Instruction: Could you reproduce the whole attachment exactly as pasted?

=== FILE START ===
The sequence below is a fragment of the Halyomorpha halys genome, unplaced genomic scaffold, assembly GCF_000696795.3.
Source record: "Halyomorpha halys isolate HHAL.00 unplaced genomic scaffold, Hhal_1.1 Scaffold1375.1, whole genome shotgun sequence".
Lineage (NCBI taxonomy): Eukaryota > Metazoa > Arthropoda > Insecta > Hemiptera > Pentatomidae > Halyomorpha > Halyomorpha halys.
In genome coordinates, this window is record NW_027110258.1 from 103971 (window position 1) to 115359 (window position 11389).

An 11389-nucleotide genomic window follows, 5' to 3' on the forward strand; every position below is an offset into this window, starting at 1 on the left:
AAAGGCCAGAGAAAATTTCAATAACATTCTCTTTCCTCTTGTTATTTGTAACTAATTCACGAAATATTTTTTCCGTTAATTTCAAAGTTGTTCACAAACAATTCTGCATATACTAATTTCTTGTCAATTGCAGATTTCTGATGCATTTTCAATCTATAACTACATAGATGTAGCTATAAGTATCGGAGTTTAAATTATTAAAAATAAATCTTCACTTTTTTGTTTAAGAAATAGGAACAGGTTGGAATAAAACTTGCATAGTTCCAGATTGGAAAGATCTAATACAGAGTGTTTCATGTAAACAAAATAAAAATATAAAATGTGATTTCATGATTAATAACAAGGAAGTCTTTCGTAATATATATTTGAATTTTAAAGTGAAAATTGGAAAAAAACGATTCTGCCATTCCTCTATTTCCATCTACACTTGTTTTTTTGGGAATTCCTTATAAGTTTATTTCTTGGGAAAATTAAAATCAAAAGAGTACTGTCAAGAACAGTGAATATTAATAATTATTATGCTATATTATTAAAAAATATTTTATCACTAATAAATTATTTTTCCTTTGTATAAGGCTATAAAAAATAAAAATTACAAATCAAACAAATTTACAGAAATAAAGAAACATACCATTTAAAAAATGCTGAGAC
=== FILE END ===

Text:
The sequence below is a fragment of the Halyomorpha halys genome, unplaced genomic scaffold, assembly GCF_000696795.3.
Source record: "Halyomorpha halys isolate HHAL.00 unplaced genomic scaffold, Hhal_1.1 Scaffold1375.1, whole genome shotgun sequence".
Lineage (NCBI taxonomy): Eukaryota > Metazoa > Arthropoda > Insecta > Hemiptera > Pentatomidae > Halyomorpha > Halyomorpha halys.
In genome coordinates, this window is record NW_027110258.1 from 103971 (window position 1) to 115359 (window position 11389).

An 11389-nucleotide genomic window follows, 5' to 3' on the forward strand; every position below is an offset into this window, starting at 1 on the left:
AAAGGCCAGAGAAAATTTCAATAACATTCTCTTTCCTCTTGTTATTTGTAACTAATTCACGAAATATTTTTTCCGTTAATTTCAAAGTTGTTCACAAACAATTCTGCATATACTAATTTCTTGTCAATTGCAGATTTCTGATGCATTTTCAATCTATAACTACATAGATGTAGCTATAAGTATCGGAGTTTAAATTATTAAAAATAAATCTTCACTTTTTTGTTTAAGAAATAGGAACAGGTTGGAATAAAACTTGCATAGTTCCAGATTGGAAAGATCTAATACAGAGTGTTTCATGTAAACAAAATAAAAATATAAAATGTGATTTCATGATTAATAACAAGGAAGTCTTTCGTAATATATATTTGAATTTTAAAGTGAAAATTGGAAAAAAACGATTCTGCCATTCCTCTATTTCCATCTACACTTGTTTTTTTGGGAATTCCTTATAAGTTTATTTCTTGGGAAAATTAAAATCAAAAGAGTACTGTCAAGAACAGTGAATATTAATAATTATTATGCTATATTATTAAAAAATATTTTATCACTAATAAATTATTTTTCCTTTGTATAAGGCTATAAAAAATAAAAATTACAAATCAAACAAATTTACAGAAATAAAGAAACATACCATTTAAAAAATGCTGAGAC